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West Nile Virus 2

Posted on July 27, 2004 in Journalists & Pundits West Nile Virus

square008.gifWhen it comes to panic, the media is our greatest enemy. Editors worried about being forgotten in the morning rush to the office stretch towards horrific hyperbole when talking about “threats to our country”. Consider the headline in today’s Visalia Times-Delta:

West Nile virus not to be taken lightly
It’s important to be aware that this is a real health threat.

The fact is that West Nile Virus sickens only one in five people who it infects and kills far fewer. But you don’t glean this from the headline. Not until the third paragraph do you get a hint of the truth:

Most people affected with West Nile virus, which is actually more dangerous for birds and animals than humans, are not affected. Some acquire flu-like symptoms. Less than 1 percent get seriously ill. Those at greatest risk for serious illness are those who are at risk for all illnesses –the elderly, those with weakened immune systems from other diseases and recent organ-transplant patients.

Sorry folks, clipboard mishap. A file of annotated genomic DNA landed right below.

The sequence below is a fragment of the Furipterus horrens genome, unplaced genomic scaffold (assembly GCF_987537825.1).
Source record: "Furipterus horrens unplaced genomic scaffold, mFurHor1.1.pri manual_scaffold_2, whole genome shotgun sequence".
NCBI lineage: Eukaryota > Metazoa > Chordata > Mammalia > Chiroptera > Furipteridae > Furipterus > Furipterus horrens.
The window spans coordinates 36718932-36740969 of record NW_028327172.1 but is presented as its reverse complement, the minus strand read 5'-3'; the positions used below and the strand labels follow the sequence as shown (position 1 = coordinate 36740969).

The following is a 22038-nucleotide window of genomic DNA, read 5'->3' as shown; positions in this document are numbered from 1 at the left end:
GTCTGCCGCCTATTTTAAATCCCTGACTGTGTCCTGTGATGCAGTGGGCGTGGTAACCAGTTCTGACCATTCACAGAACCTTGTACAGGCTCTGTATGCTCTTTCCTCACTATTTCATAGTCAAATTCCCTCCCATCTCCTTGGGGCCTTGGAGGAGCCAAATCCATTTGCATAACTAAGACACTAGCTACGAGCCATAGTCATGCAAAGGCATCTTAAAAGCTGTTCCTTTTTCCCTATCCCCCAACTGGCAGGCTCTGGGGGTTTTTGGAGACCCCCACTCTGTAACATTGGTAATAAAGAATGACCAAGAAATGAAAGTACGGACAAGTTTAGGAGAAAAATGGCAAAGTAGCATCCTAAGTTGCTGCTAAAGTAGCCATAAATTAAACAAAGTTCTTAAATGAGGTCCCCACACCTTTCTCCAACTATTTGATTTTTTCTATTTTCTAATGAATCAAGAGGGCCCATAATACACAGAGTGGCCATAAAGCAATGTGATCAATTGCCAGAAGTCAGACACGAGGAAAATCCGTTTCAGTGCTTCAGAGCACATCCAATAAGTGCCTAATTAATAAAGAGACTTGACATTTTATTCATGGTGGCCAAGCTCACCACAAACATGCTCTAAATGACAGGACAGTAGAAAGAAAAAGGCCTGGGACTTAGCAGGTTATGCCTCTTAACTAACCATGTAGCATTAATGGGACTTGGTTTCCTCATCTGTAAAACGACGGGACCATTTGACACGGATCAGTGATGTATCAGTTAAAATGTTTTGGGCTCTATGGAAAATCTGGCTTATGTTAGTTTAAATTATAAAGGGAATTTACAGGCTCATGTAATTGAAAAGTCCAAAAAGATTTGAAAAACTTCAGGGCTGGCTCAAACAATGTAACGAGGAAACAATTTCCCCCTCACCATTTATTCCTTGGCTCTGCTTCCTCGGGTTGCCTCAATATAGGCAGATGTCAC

The media teaches and what it teaches accounts for what some decry as “stupidity” on the part of people. Kathryn Cramer, for example, said that people in the New York area showed up in emergency rooms because they’d been bit by a mosquito. Like many progressive skeptics (perhaps including Kathryn*) I don’t think this is a sign of mental defectiveness or inferiority. Smart people can cling to very bizarre beliefs, rationalizing endlessly. Journalists, as a class, are not idiots but they are poorly trained in basic sciences, psychology, social sciences, and statistics. They often lack the skills and the historical perspective to be able to separate valid evidence from hogwash and lies. They do not know how to question or research stories or vet out bias or recognize snake oil. Their errors transmit from mind to mind via the vector of television, radio, newspapers, and the nets. And the public, having also not been well educated in these vital life skills, do not question what they hear and read except on a very superficial level as in “the press has a liberal slant”, “they lie”, and the post-modernist “different truths” fallacy.

The price we pay is mass histrionic behavior. And is that good for our health?

*I am optimistic on this score because, after all, Kathryn writes a blog in the spirit of putting out the facts and analyzing them. Why waste your time if you didn’t believe that people were capable of understanding?

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